Central nervous system effects

Autoregulation is highly prominent in vascular beds of the heart, kidneys, and lungs, but is most important in the cerebral circulation. In the normal state, cerebral autoregulation maintains a stable cerebral blood flow rate despite fluctuations in mean arterial pressure over a range of 60 to 150 mmHg. When the upper limit of cerebral autoregulation is exceeded for a period of time, hypertensive encephalopathy results, with cerebral edema, petechial hemorrhages, and microinfarcts. This is usually associated with very high pressures (e.g. diastolic pressure generally exceeding 140 mmHg). These patients typically present with nausea, vomiting, severe headaches, visual changes and, in extreme cases, mental obtundation or seizures ( Powers

Individuals with normal cerebral autoregulation can generally tolerate relatively rapid reductions in their systemic blood pressure, but this may not be true for patients with hypertensive emergencies, particularly those with hypertensive encephalopathy. Chronic elevation in systemic pressure, even without underlying cerebral vascular disease, can impair normal autoregulatory capability such that a substantial decrease in cerebral blood flow occurs at a higher mean arterial pressure than would be true in normal individuals. In individuals with chronic untreated severe hypertension, the lower limit of cerebral autoregulation can be reset to occur at a higher mean arterial pressure, such as 110 mmHg, instead of the 60 to 70 mmHg found in normotensive individuals. These changes in cerebral autoregulation have direct clinical relevance and influence the target blood pressure in patients with hypertensive emergencies. In both normotensive and hypertensive individuals, the lower limit of cerebral autoregulation is generally about 25 per cent below the baseline mean arterial pressure. However, the baseline mean arterial pressure is usually not known, and so a target range of 110 to 120 mmHg is generally recommended during treatment (Pow§.r.s...,199.3; E§n§c§k.,199.4).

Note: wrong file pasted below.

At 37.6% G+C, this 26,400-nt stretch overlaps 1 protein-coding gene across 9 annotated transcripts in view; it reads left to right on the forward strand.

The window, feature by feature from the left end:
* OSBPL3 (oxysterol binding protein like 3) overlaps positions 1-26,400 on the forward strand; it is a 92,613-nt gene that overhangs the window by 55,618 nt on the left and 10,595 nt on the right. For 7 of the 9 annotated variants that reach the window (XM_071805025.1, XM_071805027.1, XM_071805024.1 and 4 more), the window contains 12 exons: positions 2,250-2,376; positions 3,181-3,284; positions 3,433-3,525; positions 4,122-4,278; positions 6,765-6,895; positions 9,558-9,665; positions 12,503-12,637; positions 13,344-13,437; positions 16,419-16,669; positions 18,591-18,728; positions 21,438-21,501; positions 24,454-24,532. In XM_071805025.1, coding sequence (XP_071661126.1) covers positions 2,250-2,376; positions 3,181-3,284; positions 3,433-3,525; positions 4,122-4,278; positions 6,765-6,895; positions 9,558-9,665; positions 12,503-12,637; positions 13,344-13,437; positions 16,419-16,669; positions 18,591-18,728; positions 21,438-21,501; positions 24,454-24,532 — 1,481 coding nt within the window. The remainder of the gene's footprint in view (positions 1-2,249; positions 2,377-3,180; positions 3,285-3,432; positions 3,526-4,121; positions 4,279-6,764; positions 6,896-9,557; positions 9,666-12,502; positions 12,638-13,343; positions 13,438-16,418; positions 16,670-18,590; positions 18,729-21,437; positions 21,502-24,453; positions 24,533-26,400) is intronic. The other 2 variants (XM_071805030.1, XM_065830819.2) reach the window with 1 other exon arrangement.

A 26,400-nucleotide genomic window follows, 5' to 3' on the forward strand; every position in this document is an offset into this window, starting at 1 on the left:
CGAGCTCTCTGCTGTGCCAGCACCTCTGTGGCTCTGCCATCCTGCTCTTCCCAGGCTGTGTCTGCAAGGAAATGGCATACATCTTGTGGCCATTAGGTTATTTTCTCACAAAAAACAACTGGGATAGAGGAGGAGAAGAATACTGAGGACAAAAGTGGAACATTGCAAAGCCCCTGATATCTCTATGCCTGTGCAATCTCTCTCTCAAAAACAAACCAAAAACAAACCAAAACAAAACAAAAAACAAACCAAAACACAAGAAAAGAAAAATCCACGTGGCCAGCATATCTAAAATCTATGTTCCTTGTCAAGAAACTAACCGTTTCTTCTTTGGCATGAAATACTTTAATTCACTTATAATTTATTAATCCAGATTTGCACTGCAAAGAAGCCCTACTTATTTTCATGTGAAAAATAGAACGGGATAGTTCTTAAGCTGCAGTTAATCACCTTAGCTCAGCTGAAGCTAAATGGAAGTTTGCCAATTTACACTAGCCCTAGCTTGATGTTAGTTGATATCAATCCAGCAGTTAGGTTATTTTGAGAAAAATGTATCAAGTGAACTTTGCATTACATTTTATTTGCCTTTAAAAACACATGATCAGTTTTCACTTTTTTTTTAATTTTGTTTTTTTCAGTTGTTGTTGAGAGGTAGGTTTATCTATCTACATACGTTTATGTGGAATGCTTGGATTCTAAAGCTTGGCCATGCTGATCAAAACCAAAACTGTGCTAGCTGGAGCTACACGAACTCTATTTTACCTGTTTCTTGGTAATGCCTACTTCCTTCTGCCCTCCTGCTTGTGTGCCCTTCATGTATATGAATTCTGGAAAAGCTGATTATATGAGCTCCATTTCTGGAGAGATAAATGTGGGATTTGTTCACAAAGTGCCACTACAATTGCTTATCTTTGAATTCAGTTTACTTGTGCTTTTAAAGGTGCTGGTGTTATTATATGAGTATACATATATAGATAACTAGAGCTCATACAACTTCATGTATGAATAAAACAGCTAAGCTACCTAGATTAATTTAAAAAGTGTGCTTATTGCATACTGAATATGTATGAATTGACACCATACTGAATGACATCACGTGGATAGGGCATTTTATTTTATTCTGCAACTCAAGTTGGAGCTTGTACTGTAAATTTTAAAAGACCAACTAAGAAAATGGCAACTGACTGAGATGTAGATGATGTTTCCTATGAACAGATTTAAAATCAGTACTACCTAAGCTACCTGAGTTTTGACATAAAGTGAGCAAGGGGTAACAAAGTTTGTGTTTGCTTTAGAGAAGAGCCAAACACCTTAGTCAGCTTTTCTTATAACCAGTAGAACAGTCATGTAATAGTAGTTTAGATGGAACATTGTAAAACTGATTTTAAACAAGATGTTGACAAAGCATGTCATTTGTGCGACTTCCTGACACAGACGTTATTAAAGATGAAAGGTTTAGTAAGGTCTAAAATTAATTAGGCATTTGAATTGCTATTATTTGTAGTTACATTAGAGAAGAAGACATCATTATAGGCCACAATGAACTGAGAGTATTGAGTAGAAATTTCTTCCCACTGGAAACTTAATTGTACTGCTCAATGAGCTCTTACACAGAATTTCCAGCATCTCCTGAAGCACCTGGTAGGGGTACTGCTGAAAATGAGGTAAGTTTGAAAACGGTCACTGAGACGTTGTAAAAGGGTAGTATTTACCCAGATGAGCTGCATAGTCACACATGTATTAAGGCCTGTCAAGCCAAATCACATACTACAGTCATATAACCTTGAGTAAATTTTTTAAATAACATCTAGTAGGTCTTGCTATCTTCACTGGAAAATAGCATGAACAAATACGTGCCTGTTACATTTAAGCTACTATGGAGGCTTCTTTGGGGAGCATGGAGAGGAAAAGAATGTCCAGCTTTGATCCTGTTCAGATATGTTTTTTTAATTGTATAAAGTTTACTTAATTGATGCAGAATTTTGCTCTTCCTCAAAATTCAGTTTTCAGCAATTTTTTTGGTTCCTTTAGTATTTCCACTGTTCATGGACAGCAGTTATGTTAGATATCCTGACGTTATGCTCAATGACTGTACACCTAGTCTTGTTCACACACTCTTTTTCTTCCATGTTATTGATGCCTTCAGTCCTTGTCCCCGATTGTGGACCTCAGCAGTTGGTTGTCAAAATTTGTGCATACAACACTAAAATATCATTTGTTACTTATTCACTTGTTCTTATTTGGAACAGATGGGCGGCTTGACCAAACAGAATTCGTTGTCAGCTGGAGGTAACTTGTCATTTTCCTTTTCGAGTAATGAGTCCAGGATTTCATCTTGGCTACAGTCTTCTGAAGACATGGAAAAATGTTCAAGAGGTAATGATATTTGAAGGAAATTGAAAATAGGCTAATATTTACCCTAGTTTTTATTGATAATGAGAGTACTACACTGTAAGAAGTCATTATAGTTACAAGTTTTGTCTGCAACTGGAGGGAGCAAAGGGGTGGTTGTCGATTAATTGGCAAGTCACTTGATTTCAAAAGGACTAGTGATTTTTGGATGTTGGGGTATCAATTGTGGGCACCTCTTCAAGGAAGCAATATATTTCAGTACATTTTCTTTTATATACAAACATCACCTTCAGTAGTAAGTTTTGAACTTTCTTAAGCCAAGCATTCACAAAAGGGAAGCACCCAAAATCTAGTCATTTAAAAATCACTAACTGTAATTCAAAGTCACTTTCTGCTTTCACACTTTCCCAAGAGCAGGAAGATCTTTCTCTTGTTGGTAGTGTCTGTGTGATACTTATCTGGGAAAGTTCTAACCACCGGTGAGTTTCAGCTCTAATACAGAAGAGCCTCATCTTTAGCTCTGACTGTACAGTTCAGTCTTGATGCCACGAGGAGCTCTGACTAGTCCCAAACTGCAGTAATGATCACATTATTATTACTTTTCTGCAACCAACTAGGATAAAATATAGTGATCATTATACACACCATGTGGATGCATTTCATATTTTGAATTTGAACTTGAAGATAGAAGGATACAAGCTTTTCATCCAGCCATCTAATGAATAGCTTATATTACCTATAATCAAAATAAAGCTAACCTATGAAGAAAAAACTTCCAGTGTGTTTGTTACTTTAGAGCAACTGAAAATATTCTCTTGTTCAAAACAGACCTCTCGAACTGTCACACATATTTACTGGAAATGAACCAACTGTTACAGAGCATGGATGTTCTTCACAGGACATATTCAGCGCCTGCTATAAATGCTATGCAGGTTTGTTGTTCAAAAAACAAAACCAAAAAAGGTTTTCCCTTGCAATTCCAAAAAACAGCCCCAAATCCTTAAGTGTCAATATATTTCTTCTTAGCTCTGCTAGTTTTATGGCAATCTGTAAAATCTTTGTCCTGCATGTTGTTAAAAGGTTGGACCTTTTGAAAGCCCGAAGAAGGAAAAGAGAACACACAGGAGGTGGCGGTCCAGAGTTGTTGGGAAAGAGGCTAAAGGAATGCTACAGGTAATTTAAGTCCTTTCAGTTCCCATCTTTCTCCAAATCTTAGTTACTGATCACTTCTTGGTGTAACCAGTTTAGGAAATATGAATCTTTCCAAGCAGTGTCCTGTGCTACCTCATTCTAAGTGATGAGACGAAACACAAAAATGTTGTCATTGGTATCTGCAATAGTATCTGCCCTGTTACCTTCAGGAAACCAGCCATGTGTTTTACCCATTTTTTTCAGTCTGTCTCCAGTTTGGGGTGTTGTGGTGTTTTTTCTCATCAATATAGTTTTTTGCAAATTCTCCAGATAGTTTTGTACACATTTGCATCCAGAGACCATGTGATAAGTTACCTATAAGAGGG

Blood Pressure Health

Blood Pressure Health

Your heart pumps blood throughout your body using a network of tubing called arteries and capillaries which return the blood back to your heart via your veins. Blood pressure is the force of the blood pushing against the walls of your arteries as your heart beats.Learn more...

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